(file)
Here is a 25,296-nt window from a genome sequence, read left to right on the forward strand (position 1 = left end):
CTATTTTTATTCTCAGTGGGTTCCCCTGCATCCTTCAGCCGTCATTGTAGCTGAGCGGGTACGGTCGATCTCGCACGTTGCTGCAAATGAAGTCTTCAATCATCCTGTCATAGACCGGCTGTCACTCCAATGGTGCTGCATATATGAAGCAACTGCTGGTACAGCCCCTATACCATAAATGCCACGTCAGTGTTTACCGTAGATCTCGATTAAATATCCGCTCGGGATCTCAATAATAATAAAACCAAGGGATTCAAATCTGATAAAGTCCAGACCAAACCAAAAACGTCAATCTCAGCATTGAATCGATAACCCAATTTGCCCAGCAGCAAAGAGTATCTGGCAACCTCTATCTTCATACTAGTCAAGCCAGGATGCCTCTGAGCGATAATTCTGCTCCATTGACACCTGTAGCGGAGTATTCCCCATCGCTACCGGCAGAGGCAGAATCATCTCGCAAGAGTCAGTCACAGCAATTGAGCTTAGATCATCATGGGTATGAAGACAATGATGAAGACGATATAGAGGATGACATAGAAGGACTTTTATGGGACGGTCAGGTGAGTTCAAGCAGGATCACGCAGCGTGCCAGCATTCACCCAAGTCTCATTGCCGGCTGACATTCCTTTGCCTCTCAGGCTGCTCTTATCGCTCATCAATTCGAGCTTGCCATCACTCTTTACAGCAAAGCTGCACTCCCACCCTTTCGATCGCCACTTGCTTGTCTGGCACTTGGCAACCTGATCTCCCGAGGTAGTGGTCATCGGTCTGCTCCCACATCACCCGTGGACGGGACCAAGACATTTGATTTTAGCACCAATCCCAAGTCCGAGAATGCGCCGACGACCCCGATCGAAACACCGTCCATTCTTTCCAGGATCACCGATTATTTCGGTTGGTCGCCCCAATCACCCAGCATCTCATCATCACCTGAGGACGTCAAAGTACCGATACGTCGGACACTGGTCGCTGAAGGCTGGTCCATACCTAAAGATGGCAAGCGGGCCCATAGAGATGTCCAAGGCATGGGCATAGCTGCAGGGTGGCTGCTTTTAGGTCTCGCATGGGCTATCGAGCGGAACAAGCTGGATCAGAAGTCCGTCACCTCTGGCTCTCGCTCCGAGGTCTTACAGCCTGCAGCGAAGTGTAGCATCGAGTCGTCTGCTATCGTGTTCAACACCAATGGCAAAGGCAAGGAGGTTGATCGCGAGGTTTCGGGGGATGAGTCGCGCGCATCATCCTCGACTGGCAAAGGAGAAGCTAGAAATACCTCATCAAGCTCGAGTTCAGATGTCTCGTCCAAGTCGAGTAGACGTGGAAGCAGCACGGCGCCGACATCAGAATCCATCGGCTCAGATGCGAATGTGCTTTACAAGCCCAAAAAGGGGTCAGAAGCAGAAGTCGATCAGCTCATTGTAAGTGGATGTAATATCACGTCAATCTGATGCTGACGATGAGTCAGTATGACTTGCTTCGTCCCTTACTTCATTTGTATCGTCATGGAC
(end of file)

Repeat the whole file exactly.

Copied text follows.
Here is a 25,296-nt window from a genome sequence, read left to right on the forward strand (position 1 = left end):
CTATTTTTATTCTCAGTGGGTTCCCCTGCATCCTTCAGCCGTCATTGTAGCTGAGCGGGTACGGTCGATCTCGCACGTTGCTGCAAATGAAGTCTTCAATCATCCTGTCATAGACCGGCTGTCACTCCAATGGTGCTGCATATATGAAGCAACTGCTGGTACAGCCCCTATACCATAAATGCCACGTCAGTGTTTACCGTAGATCTCGATTAAATATCCGCTCGGGATCTCAATAATAATAAAACCAAGGGATTCAAATCTGATAAAGTCCAGACCAAACCAAAAACGTCAATCTCAGCATTGAATCGATAACCCAATTTGCCCAGCAGCAAAGAGTATCTGGCAACCTCTATCTTCATACTAGTCAAGCCAGGATGCCTCTGAGCGATAATTCTGCTCCATTGACACCTGTAGCGGAGTATTCCCCATCGCTACCGGCAGAGGCAGAATCATCTCGCAAGAGTCAGTCACAGCAATTGAGCTTAGATCATCATGGGTATGAAGACAATGATGAAGACGATATAGAGGATGACATAGAAGGACTTTTATGGGACGGTCAGGTGAGTTCAAGCAGGATCACGCAGCGTGCCAGCATTCACCCAAGTCTCATTGCCGGCTGACATTCCTTTGCCTCTCAGGCTGCTCTTATCGCTCATCAATTCGAGCTTGCCATCACTCTTTACAGCAAAGCTGCACTCCCACCCTTTCGATCGCCACTTGCTTGTCTGGCACTTGGCAACCTGATCTCCCGAGGTAGTGGTCATCGGTCTGCTCCCACATCACCCGTGGACGGGACCAAGACATTTGATTTTAGCACCAATCCCAAGTCCGAGAATGCGCCGACGACCCCGATCGAAACACCGTCCATTCTTTCCAGGATCACCGATTATTTCGGTTGGTCGCCCCAATCACCCAGCATCTCATCATCACCTGAGGACGTCAAAGTACCGATACGTCGGACACTGGTCGCTGAAGGCTGGTCCATACCTAAAGATGGCAAGCGGGCCCATAGAGATGTCCAAGGCATGGGCATAGCTGCAGGGTGGCTGCTTTTAGGTCTCGCATGGGCTATCGAGCGGAACAAGCTGGATCAGAAGTCCGTCACCTCTGGCTCTCGCTCCGAGGTCTTACAGCCTGCAGCGAAGTGTAGCATCGAGTCGTCTGCTATCGTGTTCAACACCAATGGCAAAGGCAAGGAGGTTGATCGCGAGGTTTCGGGGGATGAGTCGCGCGCATCATCCTCGACTGGCAAAGGAGAAGCTAGAAATACCTCATCAAGCTCGAGTTCAGATGTCTCGTCCAAGTCGAGTAGACGTGGAAGCAGCACGGCGCCGACATCAGAATCCATCGGCTCAGATGCGAATGTGCTTTACAAGCCCAAAAAGGGGTCAGAAGCAGAAGTCGATCAGCTCATTGTAAGTGGATGTAATATCACGTCAATCTGATGCTGACGATGAGTCAGTATGACTTGCTTCGTCCCTTACTTCATTTGTATCGTCATGGAC